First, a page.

2004 I purchased six spear-point marking knives to test them for
a tool review in Woodworking Magazine. After about six months of
using the spear-point tools, I declared a winner, published the
story and moved on to another project.
That’s the way these tales usually end. You never hear about how
the entire group of tools fares after the testing is done –
after they’ve been sharpened 20 times, laid out another 100
joints and been loaned out to fellow woodworkers.
That, in my opinion, is probably the better story. So here it
Six Knives for the Shop
I’ve always liked spear-point marking knives because you get
both a left- and right-hand bevel on one tool. This gives you
great advantages when laying out dovetails because you can mark
out all parts of the joint with one knife without sacrificing
Other single-bevel knives require two tools to do the same job. Still others offer you a knife edge (like on a steak knife or
pocket knife) instead of a bevel and flat face. The knife-edge
marking tools require you to twist the tool a tad when marking
to the left or right. That works most of the time, but not when
marking dovetails with skinny pins.
The only disadvantage to the spear-point knives is that the very
tip of the tool is fragile and it becomes rounded over with use. At first, this annoyed me because I couldn’t reach all the way
to the back of my dovetails. Then I realized that the so-called
defect is really a red herring. Marking all the way into the
corner doesn’t do a dang bit to improve your dovetailing.
Here are the three other things to consider when you choose a
Ergonomics: A marking knife must be comfortable in a variety
of positions. It must be
balanced, lightweight and keep your fingertips away from the
sharp edges. You should be able to control the knife without a
Blade Angle: This is the angle of the spear point. Larger
angles (such as the 75° tip of the Chester Toolworks knife) make
a better line when the tool is nearly upright to the work. Smaller angles (such as the 50° tip of the Hock knives) cut
better when pitched lower. This is an important difference.
Larger blade angles are better for marking dados and tenons
using a square because you want to deeply score both the near
and far corners of your work to make it easy to carry the line
around the workpiece. A larger blade angle cuts these corner
marks without you having to radically angle your wrist. I prefer
the smaller-angle knives for dovetails, especially for
transferring marks from the tail boards to the pin boards. The
lower blade angle allows you to exert pressure in the right
Blade Thickness: If you make (or plan to make) closely spaced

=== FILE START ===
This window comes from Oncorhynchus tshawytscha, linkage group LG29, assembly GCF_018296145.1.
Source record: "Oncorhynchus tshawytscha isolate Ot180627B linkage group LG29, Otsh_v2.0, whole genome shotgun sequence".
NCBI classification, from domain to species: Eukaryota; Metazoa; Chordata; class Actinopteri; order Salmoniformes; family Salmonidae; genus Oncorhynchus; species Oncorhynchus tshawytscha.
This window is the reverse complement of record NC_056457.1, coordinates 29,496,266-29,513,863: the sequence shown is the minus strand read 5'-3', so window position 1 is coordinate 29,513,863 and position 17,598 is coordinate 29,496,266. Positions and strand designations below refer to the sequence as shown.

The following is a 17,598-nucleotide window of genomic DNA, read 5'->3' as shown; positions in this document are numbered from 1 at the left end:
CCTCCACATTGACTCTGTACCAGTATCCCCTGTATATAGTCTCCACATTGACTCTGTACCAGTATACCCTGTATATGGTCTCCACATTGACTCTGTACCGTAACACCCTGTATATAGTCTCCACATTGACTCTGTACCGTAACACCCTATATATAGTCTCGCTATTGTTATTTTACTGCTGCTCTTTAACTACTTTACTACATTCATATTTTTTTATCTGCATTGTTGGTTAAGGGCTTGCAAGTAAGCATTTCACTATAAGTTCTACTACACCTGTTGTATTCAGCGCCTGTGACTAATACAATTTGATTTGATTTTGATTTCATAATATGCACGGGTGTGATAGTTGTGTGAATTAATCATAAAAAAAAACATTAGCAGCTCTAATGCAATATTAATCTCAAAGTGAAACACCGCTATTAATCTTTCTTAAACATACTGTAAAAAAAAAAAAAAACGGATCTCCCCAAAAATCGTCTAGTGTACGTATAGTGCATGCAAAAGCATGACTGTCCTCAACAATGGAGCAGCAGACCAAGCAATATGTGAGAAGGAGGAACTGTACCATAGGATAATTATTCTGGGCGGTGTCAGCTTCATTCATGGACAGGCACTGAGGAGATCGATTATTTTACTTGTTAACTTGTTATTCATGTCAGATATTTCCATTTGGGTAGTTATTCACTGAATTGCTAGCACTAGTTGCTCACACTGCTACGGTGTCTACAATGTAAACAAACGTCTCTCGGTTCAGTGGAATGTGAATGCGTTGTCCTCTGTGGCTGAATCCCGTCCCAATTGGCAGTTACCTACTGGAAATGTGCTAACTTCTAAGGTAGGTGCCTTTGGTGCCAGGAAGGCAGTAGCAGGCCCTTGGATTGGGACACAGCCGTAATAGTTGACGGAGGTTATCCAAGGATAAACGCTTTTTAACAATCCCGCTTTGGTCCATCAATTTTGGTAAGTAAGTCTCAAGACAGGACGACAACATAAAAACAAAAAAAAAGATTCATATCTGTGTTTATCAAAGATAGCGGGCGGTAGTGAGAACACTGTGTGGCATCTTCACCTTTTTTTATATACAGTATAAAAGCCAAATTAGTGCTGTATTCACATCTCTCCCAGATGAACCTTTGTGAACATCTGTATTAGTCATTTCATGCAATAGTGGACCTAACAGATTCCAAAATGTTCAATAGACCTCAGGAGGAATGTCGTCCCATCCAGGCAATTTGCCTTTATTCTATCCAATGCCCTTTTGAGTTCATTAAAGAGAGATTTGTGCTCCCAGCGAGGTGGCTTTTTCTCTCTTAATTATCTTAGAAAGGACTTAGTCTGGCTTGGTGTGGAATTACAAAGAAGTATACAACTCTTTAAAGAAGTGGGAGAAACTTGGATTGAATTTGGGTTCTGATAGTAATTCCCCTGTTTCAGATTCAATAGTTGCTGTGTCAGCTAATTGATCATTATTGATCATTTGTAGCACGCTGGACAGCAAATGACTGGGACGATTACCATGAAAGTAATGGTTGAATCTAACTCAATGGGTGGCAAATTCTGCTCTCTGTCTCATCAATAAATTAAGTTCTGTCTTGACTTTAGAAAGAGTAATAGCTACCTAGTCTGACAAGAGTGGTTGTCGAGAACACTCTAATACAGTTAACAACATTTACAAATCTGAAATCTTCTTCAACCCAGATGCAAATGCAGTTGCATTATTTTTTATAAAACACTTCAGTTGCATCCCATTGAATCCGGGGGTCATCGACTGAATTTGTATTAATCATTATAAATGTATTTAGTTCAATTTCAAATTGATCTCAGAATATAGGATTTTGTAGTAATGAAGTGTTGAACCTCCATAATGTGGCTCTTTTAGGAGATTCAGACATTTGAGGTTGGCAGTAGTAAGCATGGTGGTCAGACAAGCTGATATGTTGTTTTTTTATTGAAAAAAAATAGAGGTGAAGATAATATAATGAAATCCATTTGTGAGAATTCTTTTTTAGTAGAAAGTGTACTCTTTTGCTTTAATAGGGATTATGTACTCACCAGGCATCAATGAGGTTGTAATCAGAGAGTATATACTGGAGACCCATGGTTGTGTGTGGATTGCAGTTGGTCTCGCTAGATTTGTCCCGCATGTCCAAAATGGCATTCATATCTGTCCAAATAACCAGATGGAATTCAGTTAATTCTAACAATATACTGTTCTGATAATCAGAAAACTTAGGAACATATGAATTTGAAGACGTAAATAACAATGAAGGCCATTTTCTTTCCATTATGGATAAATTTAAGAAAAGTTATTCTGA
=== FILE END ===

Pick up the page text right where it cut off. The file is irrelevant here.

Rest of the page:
dovetails and you make your tails first, this is an important
feature. Thin knives allow you to sneak into tight spaces
between the tails to mark out the pins. This benefit comes at a
high price, however. Thin knives are more difficult to sharpen
because the cutting bevels are considerably smaller.
All six of the spear-point knives were made by individual
toolmakers, with the exception of the Veritas knife from Lee
Valley Tools (which has been discontinued). Each entry below
contains my initial impressions and the ultimate fate of the
The Knight marking knife has a chunky handle that isn’t
comfortable when held in a pencil-like fashion. Specifically, I
wish the thick back end of the knife were thinner, which would
make it more comfortable for marking dovetails and make it look
less like a prison weapon.
After a few months of use, I just couldn’t get comfortable
the Knight Toolworks knife. After a few trial
separations, we finally parted.
The middling blade angle (60°) allowed it to cut well in upright
or down-low positions, and the thick blade (.125”) made it an
easy tool to sharpen (though it was impossible to navigate the
knife into tight tail joints). If the handle were thinner, this
would be a good knife for marking out joints.
Our biggest disagreement: The blade
was just too thick for dovetailing.
Toolmaker Steve Knight has always specialized in planes, but
he’s dabbled in chisels and knives over the years. And I think
it shows in this tool. This tool always languished at the bottom
of my drawer and I decided it was the first one that had to go.
I tried giving it to one of the other woodworkers in our shop,
but the thing always ended up back in my drawer somehow. Undeterred, we sold it to an employee at our publishing company
during a bi-annual sale where we dispose of the projects we’ve
built. I haven’t seen it since, and I’m afraid I don’t miss it.